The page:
greater tilings. Not only did it lift the
employer to a position of honor, influence
and power, but it tore away parish bound
aries, it cut the chains of the serf, it burnt
the auction block where the laborer and
his children where sold; and it brought
ideas, it taught the L. boring man to ex
tend his hand to his teilojv-laborer,
it taught htm to organize aud
not ouiy to read but to investigate, to
inquire, to discuss, to consider, and to look
ahead, so that to day the laborer and his
cause, at least theoretically, command the
homage of all civilized men, and the great
est states in Christendom have set apart
a day to be annually observed as a holiday
in honor of labor.
The ciiildren of Israel were forty years
in marching from the bmdageof Egypt to
the lreer atmosphere of Palestine" and a
halo of glory envelopes their history. Iu
the last forty years the children of Toil
have made a forward march which is
greater limn any ever made in the wilder
ness. True, the laud is not conquered.
You have simplycamped upon that nigher
plane where yoli can more clearly see the
difficulties ot the past, ami where in the
end you may hope for a higher justice and
a happier concition for yourselv.s and
your children, but a great deal remains to
be done. In a sense, you are just out of
the wi.deruess. You "sk, along what lines,
then, shail we proceed when the times get
belter iu order to improve our condition f
I answer, along lines which harmonize,
not only with nature's laws, but with tiio
laws of the land. Occupying, as I do, a
position wn.ch makes me iu a sense a con
servator of ali interests uud classes, 1
desire to see t he harmonious prosperity of
ail, and let me say to you, that until ail
the active interests ot the land prosper
again, there cau be no general demand lor
your services, and consequently no healthy
prosperity. What I w.,:i to point out is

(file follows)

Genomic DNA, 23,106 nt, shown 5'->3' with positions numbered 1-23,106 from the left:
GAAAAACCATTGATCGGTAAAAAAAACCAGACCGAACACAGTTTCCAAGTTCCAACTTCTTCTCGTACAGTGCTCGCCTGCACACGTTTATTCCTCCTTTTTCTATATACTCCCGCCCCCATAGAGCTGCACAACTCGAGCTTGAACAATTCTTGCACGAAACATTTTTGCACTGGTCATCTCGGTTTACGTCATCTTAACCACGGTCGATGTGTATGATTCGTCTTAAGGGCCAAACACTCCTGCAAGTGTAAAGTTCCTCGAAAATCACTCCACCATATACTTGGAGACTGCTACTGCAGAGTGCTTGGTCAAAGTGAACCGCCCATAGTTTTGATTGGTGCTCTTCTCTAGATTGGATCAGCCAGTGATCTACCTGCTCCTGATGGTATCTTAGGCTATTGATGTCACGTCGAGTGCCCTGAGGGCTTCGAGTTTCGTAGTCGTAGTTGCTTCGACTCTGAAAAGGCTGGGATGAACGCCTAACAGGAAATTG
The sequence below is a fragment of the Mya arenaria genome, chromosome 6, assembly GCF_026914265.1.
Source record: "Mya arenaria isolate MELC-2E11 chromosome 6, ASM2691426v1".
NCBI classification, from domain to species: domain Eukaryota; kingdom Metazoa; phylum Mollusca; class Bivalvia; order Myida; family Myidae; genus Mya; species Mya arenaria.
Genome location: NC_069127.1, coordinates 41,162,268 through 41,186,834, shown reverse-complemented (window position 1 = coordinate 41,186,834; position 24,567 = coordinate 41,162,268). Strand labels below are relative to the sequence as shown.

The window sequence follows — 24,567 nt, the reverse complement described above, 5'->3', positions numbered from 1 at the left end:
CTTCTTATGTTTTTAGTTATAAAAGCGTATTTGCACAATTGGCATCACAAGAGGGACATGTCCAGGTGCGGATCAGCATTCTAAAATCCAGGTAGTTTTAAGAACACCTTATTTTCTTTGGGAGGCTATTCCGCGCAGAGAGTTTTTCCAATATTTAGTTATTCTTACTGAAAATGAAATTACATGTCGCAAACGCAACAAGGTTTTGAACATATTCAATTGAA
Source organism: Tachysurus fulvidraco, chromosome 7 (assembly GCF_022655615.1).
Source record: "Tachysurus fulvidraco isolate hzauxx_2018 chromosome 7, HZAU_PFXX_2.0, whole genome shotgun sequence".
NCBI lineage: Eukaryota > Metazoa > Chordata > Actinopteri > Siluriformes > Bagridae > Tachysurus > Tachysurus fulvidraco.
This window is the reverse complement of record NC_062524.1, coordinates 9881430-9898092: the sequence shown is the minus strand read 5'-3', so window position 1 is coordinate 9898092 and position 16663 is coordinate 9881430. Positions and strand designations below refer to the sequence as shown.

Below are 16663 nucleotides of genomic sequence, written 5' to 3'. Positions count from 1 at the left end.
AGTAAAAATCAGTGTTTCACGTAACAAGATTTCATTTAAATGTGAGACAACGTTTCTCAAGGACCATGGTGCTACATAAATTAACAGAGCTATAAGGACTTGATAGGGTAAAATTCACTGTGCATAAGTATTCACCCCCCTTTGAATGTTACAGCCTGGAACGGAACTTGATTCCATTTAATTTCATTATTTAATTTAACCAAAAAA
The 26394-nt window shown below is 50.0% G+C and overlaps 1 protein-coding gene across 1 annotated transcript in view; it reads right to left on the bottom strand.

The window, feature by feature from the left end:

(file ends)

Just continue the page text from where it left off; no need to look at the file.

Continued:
the absolute necessity ot each class or in
terest being able to t'ake carr of itself in
the tierce struititie Ur existence. You
have uot yet fu.iy reached this state, la
the iuilustnal world, as well as in the
political world, only those forces survive
whicu cau maintain themselves, and whicti
are so concentrated that their influence is
immediately and directly felt. A
scattered force, no matter how
great, is of no account iu the sharp
coutesis of the age. This is an age of con
cern ration. Everywhere there is concen
tration auu comoiuation ot capital aud
of tnese 1 actors which today rule the
world. The lormation of corporations has
greatly accelerated this movement, aud no
matter what is said about it, whether we
apprave it or not, it is the characteristic
teature of our civilization and grows out
of increased invention, t lie speedy cou.mu
nicatiou between diil'erent parts of the
world, aud the great industrial general
ship aud enterprise of the time. It is
questionable wuether this tendency to
combination could have been stopped iu
anyway. It is certain without tins con
centration of force, the gigautic achieve
ments of our limes would have been an
impossibility. Combination aud concen
tration are the masters of the age. Let the
laborer learn from this nnd act accord
ingly. Fault finding auiL idle complaiut
are useless. Great forces, ftkegreat rivers,
cauuot be stopped. You must be able to
light your own battles. For the laborer
to stand single-handed before giant comp
ilations of po.ver means annihilation. i'Le
worid gives only when it is obligea to, and
respects only those who compel its respect.
Government was created by power and
has always beeu controlled by power. Do
not imagine that it is sullieient it you have